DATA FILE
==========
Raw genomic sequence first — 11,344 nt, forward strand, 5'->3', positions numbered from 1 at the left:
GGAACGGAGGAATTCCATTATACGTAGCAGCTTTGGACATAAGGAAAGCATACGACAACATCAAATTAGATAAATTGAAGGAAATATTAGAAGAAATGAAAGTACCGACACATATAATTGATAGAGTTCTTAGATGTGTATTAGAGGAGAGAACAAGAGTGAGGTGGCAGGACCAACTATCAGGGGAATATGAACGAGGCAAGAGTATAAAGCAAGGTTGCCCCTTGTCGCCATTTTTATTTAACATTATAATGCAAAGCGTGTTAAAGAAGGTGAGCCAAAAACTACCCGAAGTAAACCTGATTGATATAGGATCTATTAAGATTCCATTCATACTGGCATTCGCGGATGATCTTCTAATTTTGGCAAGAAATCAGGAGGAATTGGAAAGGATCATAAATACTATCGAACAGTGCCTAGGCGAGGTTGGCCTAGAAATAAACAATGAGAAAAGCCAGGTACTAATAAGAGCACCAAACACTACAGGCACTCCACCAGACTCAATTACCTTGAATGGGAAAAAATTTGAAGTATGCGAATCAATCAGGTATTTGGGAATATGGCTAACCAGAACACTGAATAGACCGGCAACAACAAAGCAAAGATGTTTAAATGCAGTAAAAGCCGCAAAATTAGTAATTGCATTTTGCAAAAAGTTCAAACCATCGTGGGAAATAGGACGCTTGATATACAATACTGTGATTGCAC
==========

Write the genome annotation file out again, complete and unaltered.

Raw genomic sequence first — 11,344 nt, forward strand, 5'->3', positions numbered from 1 at the left:
GGAACGGAGGAATTCCATTATACGTAGCAGCTTTGGACATAAGGAAAGCATACGACAACATCAAATTAGATAAATTGAAGGAAATATTAGAAGAAATGAAAGTACCGACACATATAATTGATAGAGTTCTTAGATGTGTATTAGAGGAGAGAACAAGAGTGAGGTGGCAGGACCAACTATCAGGGGAATATGAACGAGGCAAGAGTATAAAGCAAGGTTGCCCCTTGTCGCCATTTTTATTTAACATTATAATGCAAAGCGTGTTAAAGAAGGTGAGCCAAAAACTACCCGAAGTAAACCTGATTGATATAGGATCTATTAAGATTCCATTCATACTGGCATTCGCGGATGATCTTCTAATTTTGGCAAGAAATCAGGAGGAATTGGAAAGGATCATAAATACTATCGAACAGTGCCTAGGCGAGGTTGGCCTAGAAATAAACAATGAGAAAAGCCAGGTACTAATAAGAGCACCAAACACTACAGGCACTCCACCAGACTCAATTACCTTGAATGGGAAAAAATTTGAAGTATGCGAATCAATCAGGTATTTGGGAATATGGCTAACCAGAACACTGAATAGACCGGCAACAACAAAGCAAAGATGTTTAAATGCAGTAAAAGCCGCAAAATTAGTAATTGCATTTTGCAAAAAGTTCAAACCATCGTGGGAAATAGGACGCTTGATATACAATACTGTGATTGCAC